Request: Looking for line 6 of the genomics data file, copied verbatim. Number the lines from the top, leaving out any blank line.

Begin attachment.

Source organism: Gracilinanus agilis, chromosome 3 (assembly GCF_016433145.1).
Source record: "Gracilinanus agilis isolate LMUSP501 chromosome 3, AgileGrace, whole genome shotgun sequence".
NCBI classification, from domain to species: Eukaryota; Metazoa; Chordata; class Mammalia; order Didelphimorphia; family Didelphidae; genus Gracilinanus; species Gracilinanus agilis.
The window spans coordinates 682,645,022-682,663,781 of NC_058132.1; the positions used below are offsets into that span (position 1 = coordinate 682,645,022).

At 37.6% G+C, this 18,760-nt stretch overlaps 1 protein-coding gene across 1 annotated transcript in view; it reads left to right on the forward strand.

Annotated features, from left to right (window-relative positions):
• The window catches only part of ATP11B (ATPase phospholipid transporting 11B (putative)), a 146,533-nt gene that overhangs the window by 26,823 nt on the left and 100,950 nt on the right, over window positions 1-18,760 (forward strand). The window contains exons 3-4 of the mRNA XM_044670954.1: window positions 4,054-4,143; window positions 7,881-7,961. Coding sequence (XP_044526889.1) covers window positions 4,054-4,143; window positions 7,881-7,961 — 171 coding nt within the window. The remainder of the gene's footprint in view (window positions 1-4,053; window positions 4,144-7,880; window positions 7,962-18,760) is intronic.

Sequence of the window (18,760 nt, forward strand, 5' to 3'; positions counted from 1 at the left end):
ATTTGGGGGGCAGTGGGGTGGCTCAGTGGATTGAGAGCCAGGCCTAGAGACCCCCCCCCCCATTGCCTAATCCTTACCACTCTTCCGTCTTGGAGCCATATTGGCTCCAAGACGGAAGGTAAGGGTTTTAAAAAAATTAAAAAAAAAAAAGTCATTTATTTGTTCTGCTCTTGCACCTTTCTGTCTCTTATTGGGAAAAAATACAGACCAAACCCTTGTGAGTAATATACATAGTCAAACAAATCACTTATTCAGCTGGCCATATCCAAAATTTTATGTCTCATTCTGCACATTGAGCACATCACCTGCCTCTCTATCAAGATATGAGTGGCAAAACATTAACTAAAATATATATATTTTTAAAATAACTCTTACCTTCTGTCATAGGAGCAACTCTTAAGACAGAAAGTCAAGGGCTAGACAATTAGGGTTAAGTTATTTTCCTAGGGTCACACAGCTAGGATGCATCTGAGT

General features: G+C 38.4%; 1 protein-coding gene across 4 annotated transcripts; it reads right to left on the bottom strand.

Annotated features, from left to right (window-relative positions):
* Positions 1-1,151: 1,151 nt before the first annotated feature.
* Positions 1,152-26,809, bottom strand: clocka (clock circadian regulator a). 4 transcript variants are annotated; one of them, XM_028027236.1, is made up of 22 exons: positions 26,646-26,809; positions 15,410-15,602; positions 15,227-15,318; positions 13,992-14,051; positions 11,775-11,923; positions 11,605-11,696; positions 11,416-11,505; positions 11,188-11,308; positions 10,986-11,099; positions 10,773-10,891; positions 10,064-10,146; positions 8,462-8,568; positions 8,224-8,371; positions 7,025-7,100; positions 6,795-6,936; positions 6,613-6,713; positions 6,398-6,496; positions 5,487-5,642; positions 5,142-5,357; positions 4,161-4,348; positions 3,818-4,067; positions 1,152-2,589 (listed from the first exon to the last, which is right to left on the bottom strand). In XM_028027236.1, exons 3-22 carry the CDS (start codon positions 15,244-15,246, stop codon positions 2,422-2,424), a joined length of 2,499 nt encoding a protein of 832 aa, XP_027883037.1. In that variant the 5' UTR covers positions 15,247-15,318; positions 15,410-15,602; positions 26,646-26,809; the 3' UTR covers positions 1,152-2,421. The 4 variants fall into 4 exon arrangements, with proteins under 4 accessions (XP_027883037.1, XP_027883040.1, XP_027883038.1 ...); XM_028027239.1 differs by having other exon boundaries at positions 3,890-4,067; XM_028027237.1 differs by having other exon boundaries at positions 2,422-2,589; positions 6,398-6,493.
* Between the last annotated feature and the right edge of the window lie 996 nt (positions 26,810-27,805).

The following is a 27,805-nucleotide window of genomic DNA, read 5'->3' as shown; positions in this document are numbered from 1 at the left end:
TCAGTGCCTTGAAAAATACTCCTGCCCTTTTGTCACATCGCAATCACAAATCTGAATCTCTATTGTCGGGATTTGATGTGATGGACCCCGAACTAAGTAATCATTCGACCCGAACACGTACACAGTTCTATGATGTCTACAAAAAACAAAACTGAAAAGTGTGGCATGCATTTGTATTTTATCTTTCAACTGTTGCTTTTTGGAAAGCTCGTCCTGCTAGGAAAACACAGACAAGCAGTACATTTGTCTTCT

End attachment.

Annotated features, from left to right (window-relative positions):